To put it simply, your content needs to be better than the competition. It also needs to fully answer the user search intent which we have identified previously.

    Make it the BEST content out there.

    Given that you’ve already analysed your competitors’ content, you should have a pretty good idea of what your content is missing.

    Supplement your existing content with that additional content, but

    • Don’t rewrite it completely. You’ll likely lose the precious content that Google was ranking you for.
    • Don’t write a new post with the hope that this will rank better. It’s a much longer and harder journey than pushing up your already existing content.
    • Of course, don’t change the URL.

    As Benjamin Brandall discovered in his recent 468% traffic increase case study, Google will reward you for your efforts.

    Use the judgement calls from your competitive research to plan what needs to be added or updated.

    Enhance it with any missing content

    Whilst looking at the organic keywords which you are ranking for you might come across user search intent keywords for which you have no content.

    Let’s say for example, your content discusses enabling Joomla SEF urls.

    If in your research you find that you are ranking for “disabling Joomla SEF urls”, make sure that your refreshed content answers that query also.

    These queries are pure gold — make sure you are answering them.

    Don’t be a fool. Keywords still rule.

    You might have recently been reading a LOT about user search intent. There’s so much talk about user intent, that you might be tempted into thinking that keywords are no longer relevant.

    Well, think again.

    Keywords are still key for Google to understand what your content is all about, and WILL be used to rank it. Ranking signals of course have increased, but don’t for a moment think that keywords are not relevant.

    Keywords still rule.

    Use (more) the keywords which you are already ranking for

    This of course should be pretty obvious. In your content use keywords which you are ranking for, but for which you have not yet achieved the top spaces.

    If it makes sense for the content (and without keyword stuffing), use the keywords in headings and subheadings.

    If using them in headings makes the content feel spammy, use them in the content.

    Of course, the lengthier and more in-depth the updated content, the easier it will be for you to include plenty of the organic keywords you’ve seen above.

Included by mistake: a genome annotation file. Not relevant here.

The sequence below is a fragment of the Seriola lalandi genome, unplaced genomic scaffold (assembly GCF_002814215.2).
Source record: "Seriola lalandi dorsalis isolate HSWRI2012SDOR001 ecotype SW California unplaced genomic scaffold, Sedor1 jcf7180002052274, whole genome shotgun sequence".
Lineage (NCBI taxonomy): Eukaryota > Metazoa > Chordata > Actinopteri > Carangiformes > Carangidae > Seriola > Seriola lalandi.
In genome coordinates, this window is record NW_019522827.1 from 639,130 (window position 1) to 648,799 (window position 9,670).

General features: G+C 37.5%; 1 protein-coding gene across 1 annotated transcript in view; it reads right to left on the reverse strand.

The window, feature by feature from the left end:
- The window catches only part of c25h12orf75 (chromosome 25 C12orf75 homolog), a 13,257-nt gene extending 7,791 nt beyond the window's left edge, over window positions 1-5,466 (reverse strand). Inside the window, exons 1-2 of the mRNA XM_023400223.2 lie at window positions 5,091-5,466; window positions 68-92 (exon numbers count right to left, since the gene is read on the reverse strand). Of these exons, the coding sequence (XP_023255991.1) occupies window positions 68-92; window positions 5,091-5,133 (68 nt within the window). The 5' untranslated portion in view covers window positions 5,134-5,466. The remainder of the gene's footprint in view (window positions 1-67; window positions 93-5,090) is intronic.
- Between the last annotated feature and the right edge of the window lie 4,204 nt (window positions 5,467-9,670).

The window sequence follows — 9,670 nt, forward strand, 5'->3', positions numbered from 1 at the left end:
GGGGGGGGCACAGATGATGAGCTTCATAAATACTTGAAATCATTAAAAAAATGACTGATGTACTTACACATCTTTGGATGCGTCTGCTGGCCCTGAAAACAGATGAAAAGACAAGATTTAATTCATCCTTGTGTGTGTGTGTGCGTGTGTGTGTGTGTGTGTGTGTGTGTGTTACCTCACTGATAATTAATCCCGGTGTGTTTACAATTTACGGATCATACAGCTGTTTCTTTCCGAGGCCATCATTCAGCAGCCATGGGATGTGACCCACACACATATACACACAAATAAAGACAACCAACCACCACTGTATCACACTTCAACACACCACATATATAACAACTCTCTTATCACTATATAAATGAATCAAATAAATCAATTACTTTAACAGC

Add Engagement Content

    Dwell time (or ‘the long click’) is a ranking factor which is becoming increasingly important to Google.

    It makes sense that Google would want to rank higher the pages which users appear to be more engaged with. One way they can measure this engagement is by recording the time spent on-site.

    For Google that would be the time between a user clicking a search result and returning to the search page.

    So what can you do to increase a visitor’s time on page/site?

    Here are some pointers:

    • Content length — clearly longer form content (which remains engaging) will result in a longer time on page. Numerous studies (including Ahrefs’ 2m keyword study) have shown that longer content correlates with rankings.
    • Embedded media — embedding youtube videos related to your content can help to increase time on page and also make your content more engaging.
    • Interlinking — linking to other articles and encouraging exploration will help to increase time on site.

    Step 4: Give Your Content An Extra Kick

    Here are some ways you can help your content climb those extra few positions:

    • Write an enticing search title that encourages click-throughs — Google will reward your page with higher rankings if you have a solid click-through rate from the search results.
    • Give the content some internal link love — Internal links are so much easier to obtain than external links. You’re also in total control of the anchor keywords you want to use.
    • Get some fresh eyeballs on your content — Use social media marketing, email blasts and other methods of promotion. This will send good signals to Google.

    When To Use This Strategy